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Anyway to put labels aside, do you agree with his many assessments, among which are Europe is decadent and neopacifist? Kaplan is prodding Europe to get involved:
At home, Europe's social safety net is estimable. But what will the European Union, now with its own president and foreign minister, work toward abroad? After all, a neopacifist Europe is the result not only of the continent's ethical awakening following centuries of war, but of a new strategic context in which Europeans simply face no credible security threat.
In some ways, attitudes of Europe today reminds me of American isolationism at the onset of World War I. Since most Europeans do not see an external threat, they seem content to not meddle. Kaplan sees this as "Europe's apathy".
The subtext that Kaplan, I think, is arguing is the following: America cannot stop being involved militarily around the world,
Because the cause of international peace and security sometimes requires a willingness to fight, and humanitarian rescue missions often rely on skills honed in combat, the U.S. has, since the end of the Cold War, had to try to enlist Europe in its grand strategy, despite what some might legitimately consider Europe's neopacifism.
"Grand strategy" could be described by others as imperialistic goals.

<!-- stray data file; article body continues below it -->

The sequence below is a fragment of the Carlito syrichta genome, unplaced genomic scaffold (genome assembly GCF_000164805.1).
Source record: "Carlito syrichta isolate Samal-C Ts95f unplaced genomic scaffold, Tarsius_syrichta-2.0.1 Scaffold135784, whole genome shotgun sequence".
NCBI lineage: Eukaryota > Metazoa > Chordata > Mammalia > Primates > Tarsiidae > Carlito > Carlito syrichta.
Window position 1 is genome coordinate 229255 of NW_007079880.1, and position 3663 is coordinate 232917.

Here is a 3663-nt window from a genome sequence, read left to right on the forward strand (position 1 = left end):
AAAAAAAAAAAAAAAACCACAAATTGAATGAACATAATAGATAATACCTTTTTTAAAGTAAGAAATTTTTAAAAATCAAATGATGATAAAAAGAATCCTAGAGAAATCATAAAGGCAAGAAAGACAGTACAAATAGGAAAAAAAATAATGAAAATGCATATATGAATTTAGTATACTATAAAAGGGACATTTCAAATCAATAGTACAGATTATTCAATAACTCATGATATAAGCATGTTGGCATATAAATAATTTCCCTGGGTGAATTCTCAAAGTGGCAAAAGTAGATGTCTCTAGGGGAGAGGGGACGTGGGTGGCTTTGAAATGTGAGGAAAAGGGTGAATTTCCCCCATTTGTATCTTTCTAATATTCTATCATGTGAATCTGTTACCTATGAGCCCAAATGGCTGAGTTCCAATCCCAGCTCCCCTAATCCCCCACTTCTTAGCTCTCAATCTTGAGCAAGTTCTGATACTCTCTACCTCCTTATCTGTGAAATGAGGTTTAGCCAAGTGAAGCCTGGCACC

For the last half of the 20th century, the U.S. has shouldered the burden because of the "anemic level of European military spending", but now "the way the world is shaping up, America will have no choice but to yank Europe kicking and screaming into conflict zones".
So, while the U.S. continues to fight the wars, Kaplan advocates Europe take responsibility in "humanitarian assistance", "rescue missions", and the "training of indigenous forces".
Ultimately, I think Kaplan believes European foreign policy is still a part of the larger American foreign policy. He wants Europe to reengage with the world, but also it seems under the direction of the U.S.
I think this means continuing to let the United States be the West's lightning rod and thus allowing Europeans to mostly not get involved in the messy parts of wars, have a social safety net instead of a large military, and be the people the world likes instead of being the 'great Satan'. In exchange, I think it would mean the EU/NATO show a deference to the U.S. in foreign policy matters.
As an American, I'm not in favor of this. But, then maybe I'm misreading what this "hard-nosed realist", as you describe him, is advocating.
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